Andy Warhol - Contemporary Art Part I New York Wednesday, November 11, 2009 | Phillips

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  • Provenance

    The Andy Warhol Foundation for the Visual Arts, New York; Gagosian Gallery, New York

  • Catalogue Essay

    Shortly after arriving in New York in June 1949, Andy Warhol received his first freelance assignment—to illustrate shoes for an article in Glamour magazine, “Success is a job in New York.” Warhol’s success as a commercial illustrator for fashion magazines and advertising agencies dramatically grew as he became the sole illustrator for the I. Miller shoe campaign a few years later. Subsequently, shoes quickly became one of Warhol’s earliest and most classic motifs.
    In the 1980s Warhol returned to images of shoes and began setting multicolored combinations of women’s shoes against black backgrounds and covering the surface with sparkling diamond dust—a medium first presented to him by his printer and fellow Pop artist, Rupert Smith. The sparkling and glittering qualities inherent to diamond dust allowed Warhol to dramatically imbue his works with a heightened sense of sexiness, high fashion, glamour and stardom that he so very much adored.

  • Artist Biography

    Andy Warhol

    American • 1928 - 1987

    Known as the “King of Pop,” Andy Warhol was the leading face of the Pop Art movement in the United States in the 1960s. Following an early career as a commercial illustrator, Warhol achieved fame with his revolutionary series of silkscreened prints and paintings of familiar objects like Campbell's soup tins, and celebrities like Marilyn Monroe. Obsessed with popular culture, celebrity, and advertising, Warhol created his slick, seemingly mass-produced images of everyday subject matter from his famed Factory studio in New York City. His use of mechanical methods of reproduction, notably the commercial technique of silk screening, wholly revolutionized art-making.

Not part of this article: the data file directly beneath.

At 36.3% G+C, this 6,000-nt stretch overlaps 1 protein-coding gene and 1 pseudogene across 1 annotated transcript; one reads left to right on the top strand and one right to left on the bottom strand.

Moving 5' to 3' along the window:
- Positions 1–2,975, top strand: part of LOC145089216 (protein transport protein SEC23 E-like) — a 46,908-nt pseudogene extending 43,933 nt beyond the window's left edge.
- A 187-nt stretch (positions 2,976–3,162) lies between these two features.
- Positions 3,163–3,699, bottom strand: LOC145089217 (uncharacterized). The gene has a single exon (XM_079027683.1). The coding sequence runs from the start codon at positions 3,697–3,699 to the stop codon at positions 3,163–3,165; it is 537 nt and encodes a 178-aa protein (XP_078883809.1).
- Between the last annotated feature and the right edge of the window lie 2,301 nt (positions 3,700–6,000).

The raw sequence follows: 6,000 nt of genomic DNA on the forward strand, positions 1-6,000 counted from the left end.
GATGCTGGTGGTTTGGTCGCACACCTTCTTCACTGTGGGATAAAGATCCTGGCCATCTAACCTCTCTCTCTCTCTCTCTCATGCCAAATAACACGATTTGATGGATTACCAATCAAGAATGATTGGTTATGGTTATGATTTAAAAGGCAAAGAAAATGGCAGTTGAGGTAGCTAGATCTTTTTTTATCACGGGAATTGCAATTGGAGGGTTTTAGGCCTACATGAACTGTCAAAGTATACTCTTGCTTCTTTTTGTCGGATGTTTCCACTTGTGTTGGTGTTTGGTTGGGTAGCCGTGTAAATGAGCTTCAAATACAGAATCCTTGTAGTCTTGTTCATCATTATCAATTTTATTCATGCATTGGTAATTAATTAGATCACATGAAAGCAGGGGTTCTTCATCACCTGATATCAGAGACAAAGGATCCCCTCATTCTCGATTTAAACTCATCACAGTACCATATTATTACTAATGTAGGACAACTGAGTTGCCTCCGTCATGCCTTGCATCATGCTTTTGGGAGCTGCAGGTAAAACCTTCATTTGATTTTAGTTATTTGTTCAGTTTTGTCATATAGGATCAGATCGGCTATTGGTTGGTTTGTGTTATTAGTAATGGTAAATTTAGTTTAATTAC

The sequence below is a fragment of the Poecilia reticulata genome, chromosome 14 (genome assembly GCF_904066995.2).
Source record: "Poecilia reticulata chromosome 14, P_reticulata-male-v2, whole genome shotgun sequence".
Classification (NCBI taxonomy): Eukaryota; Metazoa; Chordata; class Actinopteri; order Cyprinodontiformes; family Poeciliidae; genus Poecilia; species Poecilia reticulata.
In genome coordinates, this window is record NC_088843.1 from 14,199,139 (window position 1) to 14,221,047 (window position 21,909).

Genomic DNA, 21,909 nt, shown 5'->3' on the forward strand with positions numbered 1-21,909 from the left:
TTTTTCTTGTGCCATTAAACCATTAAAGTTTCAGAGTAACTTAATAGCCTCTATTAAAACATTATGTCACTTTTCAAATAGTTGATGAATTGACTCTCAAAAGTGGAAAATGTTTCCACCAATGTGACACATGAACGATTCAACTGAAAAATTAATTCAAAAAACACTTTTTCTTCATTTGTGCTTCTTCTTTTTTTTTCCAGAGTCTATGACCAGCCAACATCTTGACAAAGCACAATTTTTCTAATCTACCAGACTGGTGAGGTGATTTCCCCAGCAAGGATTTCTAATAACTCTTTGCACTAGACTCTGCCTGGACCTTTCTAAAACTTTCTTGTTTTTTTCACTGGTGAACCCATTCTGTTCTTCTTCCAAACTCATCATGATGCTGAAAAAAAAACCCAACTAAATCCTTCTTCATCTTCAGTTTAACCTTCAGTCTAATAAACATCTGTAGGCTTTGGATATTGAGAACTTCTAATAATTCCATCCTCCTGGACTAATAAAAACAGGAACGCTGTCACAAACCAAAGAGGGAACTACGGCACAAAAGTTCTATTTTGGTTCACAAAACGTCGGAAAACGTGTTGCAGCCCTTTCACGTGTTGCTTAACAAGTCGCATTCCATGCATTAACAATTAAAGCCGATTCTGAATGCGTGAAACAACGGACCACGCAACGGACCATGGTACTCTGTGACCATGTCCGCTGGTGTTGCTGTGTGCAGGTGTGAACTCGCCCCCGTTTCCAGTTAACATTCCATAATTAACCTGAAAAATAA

Working as an artist, but also director and producer, Warhol produced a number of avant-garde films in addition to managing the experimental rock band The Velvet Underground and founding Interview magazine. A central figure in the New York art scene until his untimely death in 1987, Warhol was notably a mentor to such artists as Keith Haring and Jean-Michel Basquiat.

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Diamond Dust Shoes


Acrylic and silkscreen inks with diamond dust on canvas.

50 3/4 x 42 1/2 in. (129 x 108 cm).

Stamped with The Estate of Andy Warhol and with The Andy Warhol Foundation seals and numbered “PA70.049” on the overlap.

$300,000 - 400,000 

Sold for $506,500

Contemporary Art Part I

12 Nov 2009
New York